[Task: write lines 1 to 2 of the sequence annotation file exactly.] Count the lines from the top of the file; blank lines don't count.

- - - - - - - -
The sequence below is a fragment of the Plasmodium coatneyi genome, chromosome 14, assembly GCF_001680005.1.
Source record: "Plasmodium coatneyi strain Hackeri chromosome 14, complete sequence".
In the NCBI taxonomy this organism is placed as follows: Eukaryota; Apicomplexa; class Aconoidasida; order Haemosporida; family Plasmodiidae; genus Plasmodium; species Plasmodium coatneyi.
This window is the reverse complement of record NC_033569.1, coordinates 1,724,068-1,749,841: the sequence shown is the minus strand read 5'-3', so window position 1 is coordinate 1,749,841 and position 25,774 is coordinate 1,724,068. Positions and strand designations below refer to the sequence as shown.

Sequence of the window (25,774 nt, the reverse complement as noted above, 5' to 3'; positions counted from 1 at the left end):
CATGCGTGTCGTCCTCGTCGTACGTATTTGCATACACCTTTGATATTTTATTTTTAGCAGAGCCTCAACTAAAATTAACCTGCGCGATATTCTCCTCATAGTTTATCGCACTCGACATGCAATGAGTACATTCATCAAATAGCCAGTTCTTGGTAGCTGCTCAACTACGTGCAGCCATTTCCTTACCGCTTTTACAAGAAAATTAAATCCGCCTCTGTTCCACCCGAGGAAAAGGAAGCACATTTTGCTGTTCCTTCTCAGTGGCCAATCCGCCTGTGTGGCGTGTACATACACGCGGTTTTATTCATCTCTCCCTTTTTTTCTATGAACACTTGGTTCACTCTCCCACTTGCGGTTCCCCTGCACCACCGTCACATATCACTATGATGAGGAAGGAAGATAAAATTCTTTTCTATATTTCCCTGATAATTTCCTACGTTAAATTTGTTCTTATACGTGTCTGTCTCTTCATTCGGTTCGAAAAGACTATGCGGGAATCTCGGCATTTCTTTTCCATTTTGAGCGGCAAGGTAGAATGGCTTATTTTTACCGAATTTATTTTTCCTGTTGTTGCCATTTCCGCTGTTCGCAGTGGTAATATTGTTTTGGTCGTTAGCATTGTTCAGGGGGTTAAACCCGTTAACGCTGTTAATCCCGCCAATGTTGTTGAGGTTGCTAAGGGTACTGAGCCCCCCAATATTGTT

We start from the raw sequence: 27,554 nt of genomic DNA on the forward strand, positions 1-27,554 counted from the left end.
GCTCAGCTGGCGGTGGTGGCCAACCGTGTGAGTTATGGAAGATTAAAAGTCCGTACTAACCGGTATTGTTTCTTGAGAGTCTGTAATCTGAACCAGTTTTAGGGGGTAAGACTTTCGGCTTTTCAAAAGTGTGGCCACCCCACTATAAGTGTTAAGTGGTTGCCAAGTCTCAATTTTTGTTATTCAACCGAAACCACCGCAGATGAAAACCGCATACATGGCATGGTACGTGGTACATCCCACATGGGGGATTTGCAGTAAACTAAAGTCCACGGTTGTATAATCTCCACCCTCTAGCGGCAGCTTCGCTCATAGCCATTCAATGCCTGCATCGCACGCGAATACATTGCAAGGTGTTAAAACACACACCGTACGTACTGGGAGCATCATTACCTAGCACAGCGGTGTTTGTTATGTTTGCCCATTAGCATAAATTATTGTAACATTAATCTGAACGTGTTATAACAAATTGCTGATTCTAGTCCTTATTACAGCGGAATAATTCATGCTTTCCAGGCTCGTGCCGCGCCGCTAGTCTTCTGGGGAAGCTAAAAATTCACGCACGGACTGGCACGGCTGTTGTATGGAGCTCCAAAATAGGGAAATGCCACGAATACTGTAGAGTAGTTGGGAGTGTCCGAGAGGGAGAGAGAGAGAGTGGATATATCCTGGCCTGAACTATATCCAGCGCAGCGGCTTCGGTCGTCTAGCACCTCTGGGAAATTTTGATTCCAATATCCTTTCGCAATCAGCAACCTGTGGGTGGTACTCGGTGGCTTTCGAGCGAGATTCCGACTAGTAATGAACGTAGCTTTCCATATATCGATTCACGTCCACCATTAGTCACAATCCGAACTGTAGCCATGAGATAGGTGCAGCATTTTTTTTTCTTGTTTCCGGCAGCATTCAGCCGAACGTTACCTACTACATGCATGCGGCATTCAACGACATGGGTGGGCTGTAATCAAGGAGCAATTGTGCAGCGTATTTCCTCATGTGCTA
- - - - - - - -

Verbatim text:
The sequence below is a fragment of the Plasmodium coatneyi genome, chromosome 14, assembly GCF_001680005.1.
Source record: "Plasmodium coatneyi strain Hackeri chromosome 14, complete sequence".